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The City of Sydney Is Now Powered by 100 Percent Renewable Energy

Sustainability News
by Tim Wenger Jul 8, 2020

Sydney, Australia, has taken a big step toward its sustainability goals. Since the beginning of July, the central borough of the Sydney metro area, known as the City of Sydney, has run entirely on renewable energy. Nearly 250,000 residents now benefit from clean power for all daily operations, including buildings, street lights, and public spaces.

The city’s power is derived from local solar and wind farms in New South Wales, totaling the largest energy deal struck by a city council anywhere in Australia. According to the advocacy group Global Citizen, the move is expected to generate jobs in the nearby communities of Wagga Wagga, Nowra, and Inverell, where the solar and wind farms are located.

“We are in the middle of a climate emergency. If we are to reduce emissions and grow the green power sector, all levels of government must urgently transition to renewable energy,” said Sydney’s Lord Mayor Clover Moore in a press release. “Cities are responsible for 70 percent of greenhouse gas emissions worldwide, so it is critical that we take effective and evidence-based climate actions.”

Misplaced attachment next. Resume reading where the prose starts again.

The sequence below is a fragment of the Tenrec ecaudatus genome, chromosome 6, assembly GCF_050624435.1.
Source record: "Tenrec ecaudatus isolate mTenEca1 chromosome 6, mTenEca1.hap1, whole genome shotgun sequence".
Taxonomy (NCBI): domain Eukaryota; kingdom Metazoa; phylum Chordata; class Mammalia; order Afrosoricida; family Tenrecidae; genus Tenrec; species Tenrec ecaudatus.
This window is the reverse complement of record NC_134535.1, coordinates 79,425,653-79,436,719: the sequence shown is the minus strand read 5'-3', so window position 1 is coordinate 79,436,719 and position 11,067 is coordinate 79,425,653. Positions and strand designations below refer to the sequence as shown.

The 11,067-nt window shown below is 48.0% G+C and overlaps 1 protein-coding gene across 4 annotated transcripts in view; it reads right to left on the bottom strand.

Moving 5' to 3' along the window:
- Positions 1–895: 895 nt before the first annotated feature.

Sydney has been certified as carbon neutral since 2011 and is on track to reduce its total emissions by 70 percent by 2030, Euronews reported. The city estimates that moving to renewable energy will save taxpayers 500,000 Australian dollars per year ($347,000) over the next decade, keeping 20,000 tons of CO2 emissions out of the air annually.

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